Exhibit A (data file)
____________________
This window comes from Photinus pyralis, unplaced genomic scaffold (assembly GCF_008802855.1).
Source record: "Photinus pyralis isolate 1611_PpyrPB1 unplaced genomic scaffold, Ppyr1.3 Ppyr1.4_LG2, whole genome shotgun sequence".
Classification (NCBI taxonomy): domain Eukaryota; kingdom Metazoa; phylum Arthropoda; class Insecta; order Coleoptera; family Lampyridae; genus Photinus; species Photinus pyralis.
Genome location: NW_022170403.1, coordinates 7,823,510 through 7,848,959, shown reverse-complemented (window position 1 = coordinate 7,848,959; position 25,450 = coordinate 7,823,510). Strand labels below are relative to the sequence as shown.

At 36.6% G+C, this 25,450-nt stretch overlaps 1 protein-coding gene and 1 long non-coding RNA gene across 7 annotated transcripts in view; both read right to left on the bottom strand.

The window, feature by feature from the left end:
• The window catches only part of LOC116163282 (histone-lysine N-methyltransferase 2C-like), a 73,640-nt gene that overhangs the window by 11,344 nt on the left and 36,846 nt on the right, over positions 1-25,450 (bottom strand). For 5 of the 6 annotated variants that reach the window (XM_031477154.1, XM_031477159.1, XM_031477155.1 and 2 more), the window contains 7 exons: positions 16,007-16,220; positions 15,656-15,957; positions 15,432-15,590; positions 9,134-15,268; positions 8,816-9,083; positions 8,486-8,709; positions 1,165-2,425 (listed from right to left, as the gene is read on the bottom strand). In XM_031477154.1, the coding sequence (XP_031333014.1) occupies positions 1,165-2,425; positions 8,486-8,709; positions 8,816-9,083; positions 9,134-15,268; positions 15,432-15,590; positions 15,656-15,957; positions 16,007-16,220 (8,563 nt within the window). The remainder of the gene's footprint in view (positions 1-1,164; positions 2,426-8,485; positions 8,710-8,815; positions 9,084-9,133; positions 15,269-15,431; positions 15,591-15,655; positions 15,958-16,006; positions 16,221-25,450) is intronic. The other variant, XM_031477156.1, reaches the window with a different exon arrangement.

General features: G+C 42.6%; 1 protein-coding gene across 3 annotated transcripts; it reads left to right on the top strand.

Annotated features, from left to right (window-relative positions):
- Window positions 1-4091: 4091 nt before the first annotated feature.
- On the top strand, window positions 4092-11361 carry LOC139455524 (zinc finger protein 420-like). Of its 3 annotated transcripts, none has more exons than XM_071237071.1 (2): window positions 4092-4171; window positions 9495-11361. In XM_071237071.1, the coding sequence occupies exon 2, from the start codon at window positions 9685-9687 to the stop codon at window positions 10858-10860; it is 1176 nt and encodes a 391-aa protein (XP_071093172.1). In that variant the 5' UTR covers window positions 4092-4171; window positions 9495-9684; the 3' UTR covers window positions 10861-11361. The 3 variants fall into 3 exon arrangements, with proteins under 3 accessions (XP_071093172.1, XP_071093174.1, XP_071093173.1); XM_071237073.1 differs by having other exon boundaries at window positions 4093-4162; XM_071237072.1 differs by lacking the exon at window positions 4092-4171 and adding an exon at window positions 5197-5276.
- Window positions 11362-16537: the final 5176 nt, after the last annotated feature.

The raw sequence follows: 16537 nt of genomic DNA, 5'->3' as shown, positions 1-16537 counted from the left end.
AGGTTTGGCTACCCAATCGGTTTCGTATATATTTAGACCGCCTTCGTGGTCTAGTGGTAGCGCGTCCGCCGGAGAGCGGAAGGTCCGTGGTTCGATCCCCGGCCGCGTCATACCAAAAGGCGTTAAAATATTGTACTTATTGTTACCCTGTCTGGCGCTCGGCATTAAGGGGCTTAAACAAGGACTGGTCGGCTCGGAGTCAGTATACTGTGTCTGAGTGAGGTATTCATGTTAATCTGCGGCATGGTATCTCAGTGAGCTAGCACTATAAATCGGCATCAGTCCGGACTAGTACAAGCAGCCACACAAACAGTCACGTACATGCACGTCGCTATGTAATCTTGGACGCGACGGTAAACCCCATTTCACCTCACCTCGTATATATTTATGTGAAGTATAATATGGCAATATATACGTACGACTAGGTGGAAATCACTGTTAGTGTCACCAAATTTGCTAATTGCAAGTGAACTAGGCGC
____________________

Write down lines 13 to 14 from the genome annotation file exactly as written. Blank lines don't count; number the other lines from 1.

The raw sequence follows: 16537 nt of genomic DNA, 5'->3' as shown, positions 1-16537 counted from the left end.
AGGTTTGGCTACCCAATCGGTTTCGTATATATTTAGACCGCCTTCGTGGTCTAGTGGTAGCGCGTCCGCCGGAGAGCGGAAGGTCCGTGGTTCGATCCCCGGCCGCGTCATACCAAAAGGCGTTAAAATATTGTACTTATTGTTACCCTGTCTGGCGCTCGGCATTAAGGGGCTTAAACAAGGACTGGTCGGCTCGGAGTCAGTATACTGTGTCTGAGTGAGGTATTCATGTTAATCTGCGGCATGGTATCTCAGTGAGCTAGCACTATAAATCGGCATCAGTCCGGACTAGTACAAGCAGCCACACAAACAGTCACGTACATGCACGTCGCTATGTAATCTTGGACGCGACGGTAAACCCCATTTCACCTCACCTCGTATATATTTATGTGAAGTATAATATGGCAATATATACGTACGACTAGGTGGAAATCACTGTTAGTGTCACCAAATTTGCTAATTGCAAGTGAACTAGGCGC